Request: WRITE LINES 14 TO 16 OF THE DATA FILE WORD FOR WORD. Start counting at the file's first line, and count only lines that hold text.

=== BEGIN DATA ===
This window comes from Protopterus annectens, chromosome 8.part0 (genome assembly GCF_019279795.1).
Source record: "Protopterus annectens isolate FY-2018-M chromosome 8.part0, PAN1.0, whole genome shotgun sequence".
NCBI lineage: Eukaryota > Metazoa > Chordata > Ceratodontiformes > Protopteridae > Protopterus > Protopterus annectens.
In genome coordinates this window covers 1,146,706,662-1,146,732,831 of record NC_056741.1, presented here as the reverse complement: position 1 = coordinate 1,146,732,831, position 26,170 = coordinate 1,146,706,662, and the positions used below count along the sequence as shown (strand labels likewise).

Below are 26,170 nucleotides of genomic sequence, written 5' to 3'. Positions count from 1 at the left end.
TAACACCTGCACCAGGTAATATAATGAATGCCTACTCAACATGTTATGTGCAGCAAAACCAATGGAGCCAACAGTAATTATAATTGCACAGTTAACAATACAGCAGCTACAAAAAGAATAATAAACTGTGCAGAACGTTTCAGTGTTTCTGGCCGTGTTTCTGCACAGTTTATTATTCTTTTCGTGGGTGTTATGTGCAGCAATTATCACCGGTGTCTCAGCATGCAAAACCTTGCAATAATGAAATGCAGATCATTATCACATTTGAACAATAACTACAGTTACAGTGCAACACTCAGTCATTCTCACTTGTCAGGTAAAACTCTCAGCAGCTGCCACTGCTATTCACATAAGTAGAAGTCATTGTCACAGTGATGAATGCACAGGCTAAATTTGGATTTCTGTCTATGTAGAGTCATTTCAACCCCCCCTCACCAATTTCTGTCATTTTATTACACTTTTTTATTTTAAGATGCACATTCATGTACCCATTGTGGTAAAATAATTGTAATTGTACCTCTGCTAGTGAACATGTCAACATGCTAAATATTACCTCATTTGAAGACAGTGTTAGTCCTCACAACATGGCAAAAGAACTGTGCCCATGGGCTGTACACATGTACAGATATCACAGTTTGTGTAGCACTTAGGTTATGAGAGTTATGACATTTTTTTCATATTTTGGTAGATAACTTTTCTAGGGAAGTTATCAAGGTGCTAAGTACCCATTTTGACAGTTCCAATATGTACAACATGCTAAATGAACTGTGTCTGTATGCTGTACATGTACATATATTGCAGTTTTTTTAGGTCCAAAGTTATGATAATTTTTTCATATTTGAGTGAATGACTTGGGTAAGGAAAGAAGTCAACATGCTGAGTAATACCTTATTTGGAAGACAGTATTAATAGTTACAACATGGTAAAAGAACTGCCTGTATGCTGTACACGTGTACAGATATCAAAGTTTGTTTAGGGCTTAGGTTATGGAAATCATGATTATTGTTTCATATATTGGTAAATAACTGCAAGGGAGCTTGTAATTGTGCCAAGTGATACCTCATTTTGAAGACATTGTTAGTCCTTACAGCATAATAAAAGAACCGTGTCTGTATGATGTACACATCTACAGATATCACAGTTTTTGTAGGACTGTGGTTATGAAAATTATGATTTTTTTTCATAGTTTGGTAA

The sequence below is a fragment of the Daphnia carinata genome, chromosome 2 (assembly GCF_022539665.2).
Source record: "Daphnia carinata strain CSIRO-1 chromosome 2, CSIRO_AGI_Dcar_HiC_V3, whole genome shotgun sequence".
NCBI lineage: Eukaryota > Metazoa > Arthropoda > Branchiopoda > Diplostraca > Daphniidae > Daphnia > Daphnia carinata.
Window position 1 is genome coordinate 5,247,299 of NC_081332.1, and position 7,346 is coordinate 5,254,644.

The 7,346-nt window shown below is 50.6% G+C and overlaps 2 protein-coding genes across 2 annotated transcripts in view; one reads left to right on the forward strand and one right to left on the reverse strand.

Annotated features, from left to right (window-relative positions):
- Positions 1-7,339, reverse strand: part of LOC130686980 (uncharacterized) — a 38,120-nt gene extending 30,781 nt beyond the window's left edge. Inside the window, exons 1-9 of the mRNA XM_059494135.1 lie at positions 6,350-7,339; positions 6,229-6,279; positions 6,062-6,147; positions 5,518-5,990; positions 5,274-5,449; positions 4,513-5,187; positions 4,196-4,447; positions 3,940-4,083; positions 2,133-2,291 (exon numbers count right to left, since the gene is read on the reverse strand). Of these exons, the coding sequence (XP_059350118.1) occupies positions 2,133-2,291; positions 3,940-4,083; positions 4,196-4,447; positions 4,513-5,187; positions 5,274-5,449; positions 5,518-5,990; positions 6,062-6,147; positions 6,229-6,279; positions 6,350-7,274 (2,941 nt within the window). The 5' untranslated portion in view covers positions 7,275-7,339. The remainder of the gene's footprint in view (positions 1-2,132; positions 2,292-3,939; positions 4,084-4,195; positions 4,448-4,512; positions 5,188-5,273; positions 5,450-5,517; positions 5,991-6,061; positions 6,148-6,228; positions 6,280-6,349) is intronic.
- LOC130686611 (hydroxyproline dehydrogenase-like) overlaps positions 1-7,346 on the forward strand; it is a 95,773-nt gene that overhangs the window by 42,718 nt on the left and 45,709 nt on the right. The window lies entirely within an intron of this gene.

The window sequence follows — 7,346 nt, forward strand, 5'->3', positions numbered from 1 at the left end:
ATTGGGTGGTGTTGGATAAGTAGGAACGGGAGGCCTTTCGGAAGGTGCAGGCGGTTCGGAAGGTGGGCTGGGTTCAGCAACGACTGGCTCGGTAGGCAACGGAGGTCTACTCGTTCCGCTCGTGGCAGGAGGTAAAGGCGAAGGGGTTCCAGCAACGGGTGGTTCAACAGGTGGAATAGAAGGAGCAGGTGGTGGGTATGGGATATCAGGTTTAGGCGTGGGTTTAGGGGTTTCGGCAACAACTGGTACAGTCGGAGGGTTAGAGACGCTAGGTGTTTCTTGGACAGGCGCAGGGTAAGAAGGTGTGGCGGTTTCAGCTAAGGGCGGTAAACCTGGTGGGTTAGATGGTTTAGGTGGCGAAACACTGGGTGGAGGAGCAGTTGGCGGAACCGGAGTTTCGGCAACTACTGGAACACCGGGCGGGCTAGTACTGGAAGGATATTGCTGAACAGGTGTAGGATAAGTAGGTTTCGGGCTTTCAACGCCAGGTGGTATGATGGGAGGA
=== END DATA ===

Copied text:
- LOC130686611 (hydroxyproline dehydrogenase-like) overlaps positions 1-7,346 on the forward strand; it is a 95,773-nt gene that overhangs the window by 42,718 nt on the left and 45,709 nt on the right. The window lies entirely within an intron of this gene.

The window sequence follows — 7,346 nt, forward strand, 5'->3', positions numbered from 1 at the left end:
ATTGGGTGGTGTTGGATAAGTAGGAACGGGAGGCCTTTCGGAAGGTGCAGGCGGTTCGGAAGGTGGGCTGGGTTCAGCAACGACTGGCTCGGTAGGCAACGGAGGTCTACTCGTTCCGCTCGTGGCAGGAGGTAAAGGCGAAGGGGTTCCAGCAACGGGTGGTTCAACAGGTGGAATAGAAGGAGCAGGTGGTGGGTATGGGATATCAGGTTTAGGCGTGGGTTTAGGGGTTTCGGCAACAACTGGTACAGTCGGAGGGTTAGAGACGCTAGGTGTTTCTTGGACAGGCGCAGGGTAAGAAGGTGTGGCGGTTTCAGCTAAGGGCGGTAAACCTGGTGGGTTAGATGGTTTAGGTGGCGAAACACTGGGTGGAGGAGCAGTTGGCGGAACCGGAGTTTCGGCAACTACTGGAACACCGGGCGGGCTAGTACTGGAAGGATATTGCTGAACAGGTGTAGGATAAGTAGGTTTCGGGCTTTCAACGCCAGGTGGTATGATGGGAGGA